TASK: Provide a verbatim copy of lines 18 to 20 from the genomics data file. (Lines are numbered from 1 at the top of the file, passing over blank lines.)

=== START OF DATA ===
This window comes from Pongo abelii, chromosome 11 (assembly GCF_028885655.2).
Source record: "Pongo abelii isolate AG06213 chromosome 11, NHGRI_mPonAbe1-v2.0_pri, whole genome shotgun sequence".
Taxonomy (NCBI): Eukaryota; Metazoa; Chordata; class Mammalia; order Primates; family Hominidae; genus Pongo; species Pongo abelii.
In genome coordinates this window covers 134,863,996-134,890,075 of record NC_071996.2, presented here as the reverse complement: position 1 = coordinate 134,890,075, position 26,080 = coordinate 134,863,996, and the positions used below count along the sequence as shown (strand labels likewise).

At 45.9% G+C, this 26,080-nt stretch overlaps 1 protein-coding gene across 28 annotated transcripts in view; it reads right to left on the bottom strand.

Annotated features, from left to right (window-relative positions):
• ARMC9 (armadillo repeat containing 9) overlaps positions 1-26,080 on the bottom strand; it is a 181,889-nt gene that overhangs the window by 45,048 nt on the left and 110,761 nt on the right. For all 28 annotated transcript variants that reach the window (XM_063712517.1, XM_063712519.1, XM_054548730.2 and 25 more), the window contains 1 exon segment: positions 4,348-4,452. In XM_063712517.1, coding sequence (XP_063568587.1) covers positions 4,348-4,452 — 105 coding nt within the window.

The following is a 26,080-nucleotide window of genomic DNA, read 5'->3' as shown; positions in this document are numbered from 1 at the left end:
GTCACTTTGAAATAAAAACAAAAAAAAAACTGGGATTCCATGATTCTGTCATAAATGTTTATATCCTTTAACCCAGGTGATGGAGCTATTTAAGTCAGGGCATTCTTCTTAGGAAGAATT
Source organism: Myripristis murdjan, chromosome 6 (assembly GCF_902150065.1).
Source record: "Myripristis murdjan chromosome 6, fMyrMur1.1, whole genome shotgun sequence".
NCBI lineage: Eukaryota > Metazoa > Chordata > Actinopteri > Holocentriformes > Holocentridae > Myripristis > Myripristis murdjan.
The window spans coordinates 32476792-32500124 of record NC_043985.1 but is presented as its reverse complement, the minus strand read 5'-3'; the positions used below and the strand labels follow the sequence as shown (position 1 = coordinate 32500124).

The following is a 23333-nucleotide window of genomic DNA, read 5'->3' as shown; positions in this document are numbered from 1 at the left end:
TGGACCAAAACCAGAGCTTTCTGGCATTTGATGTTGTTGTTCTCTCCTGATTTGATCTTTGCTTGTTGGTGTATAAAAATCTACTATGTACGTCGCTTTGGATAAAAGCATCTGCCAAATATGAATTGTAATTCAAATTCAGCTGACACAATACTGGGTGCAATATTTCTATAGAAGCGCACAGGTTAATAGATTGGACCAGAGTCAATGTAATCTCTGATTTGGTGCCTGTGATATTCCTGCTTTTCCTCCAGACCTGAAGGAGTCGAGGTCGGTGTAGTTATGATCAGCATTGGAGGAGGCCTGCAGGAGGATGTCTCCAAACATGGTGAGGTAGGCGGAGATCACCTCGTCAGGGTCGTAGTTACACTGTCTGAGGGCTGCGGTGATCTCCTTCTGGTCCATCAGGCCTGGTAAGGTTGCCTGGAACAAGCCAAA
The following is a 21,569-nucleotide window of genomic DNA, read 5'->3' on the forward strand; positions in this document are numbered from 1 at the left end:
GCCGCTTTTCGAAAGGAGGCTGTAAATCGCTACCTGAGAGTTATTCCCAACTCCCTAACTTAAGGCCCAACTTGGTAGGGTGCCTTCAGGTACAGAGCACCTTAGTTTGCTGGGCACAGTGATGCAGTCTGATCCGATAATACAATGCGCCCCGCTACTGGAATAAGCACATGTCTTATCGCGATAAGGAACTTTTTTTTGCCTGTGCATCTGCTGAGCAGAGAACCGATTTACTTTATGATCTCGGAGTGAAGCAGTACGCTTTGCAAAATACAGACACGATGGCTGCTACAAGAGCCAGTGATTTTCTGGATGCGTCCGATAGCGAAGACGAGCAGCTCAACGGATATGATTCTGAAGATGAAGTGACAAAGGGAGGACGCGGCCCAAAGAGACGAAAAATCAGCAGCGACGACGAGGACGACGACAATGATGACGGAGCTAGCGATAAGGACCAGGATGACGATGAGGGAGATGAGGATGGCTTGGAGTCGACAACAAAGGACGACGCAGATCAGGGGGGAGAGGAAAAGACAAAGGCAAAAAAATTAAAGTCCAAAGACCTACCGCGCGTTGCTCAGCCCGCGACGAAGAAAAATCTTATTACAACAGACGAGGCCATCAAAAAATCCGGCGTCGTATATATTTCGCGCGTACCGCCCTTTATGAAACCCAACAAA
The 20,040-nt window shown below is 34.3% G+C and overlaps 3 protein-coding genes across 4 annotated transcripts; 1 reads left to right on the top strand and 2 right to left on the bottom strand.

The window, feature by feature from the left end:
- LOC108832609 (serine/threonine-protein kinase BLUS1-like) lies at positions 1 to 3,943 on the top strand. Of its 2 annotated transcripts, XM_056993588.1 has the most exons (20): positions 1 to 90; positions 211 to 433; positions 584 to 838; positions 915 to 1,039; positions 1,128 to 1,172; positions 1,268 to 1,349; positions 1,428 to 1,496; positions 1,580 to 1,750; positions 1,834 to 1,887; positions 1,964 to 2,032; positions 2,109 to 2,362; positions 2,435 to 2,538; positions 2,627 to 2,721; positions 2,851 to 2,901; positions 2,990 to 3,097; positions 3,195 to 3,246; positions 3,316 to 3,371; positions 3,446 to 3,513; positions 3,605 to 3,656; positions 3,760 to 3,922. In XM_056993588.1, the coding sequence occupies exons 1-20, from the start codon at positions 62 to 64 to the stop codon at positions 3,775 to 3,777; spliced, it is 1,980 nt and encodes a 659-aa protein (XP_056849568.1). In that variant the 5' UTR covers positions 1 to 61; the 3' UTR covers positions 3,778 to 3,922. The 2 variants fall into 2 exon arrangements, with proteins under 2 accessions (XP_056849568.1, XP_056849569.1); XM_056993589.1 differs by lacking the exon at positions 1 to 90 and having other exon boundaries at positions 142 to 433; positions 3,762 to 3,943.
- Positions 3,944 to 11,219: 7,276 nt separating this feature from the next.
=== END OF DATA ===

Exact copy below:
The 20,040-nt window shown below is 34.3% G+C and overlaps 3 protein-coding genes across 4 annotated transcripts; 1 reads left to right on the top strand and 2 right to left on the bottom strand.

The window, feature by feature from the left end:
- LOC108832609 (serine/threonine-protein kinase BLUS1-like) lies at positions 1 to 3,943 on the top strand. Of its 2 annotated transcripts, XM_056993588.1 has the most exons (20): positions 1 to 90; positions 211 to 433; positions 584 to 838; positions 915 to 1,039; positions 1,128 to 1,172; positions 1,268 to 1,349; positions 1,428 to 1,496; positions 1,580 to 1,750; positions 1,834 to 1,887; positions 1,964 to 2,032; positions 2,109 to 2,362; positions 2,435 to 2,538; positions 2,627 to 2,721; positions 2,851 to 2,901; positions 2,990 to 3,097; positions 3,195 to 3,246; positions 3,316 to 3,371; positions 3,446 to 3,513; positions 3,605 to 3,656; positions 3,760 to 3,922. In XM_056993588.1, the coding sequence occupies exons 1-20, from the start codon at positions 62 to 64 to the stop codon at positions 3,775 to 3,777; spliced, it is 1,980 nt and encodes a 659-aa protein (XP_056849568.1). In that variant the 5' UTR covers positions 1 to 61; the 3' UTR covers positions 3,778 to 3,922. The 2 variants fall into 2 exon arrangements, with proteins under 2 accessions (XP_056849568.1, XP_056849569.1); XM_056993589.1 differs by lacking the exon at positions 1 to 90 and having other exon boundaries at positions 142 to 433; positions 3,762 to 3,943.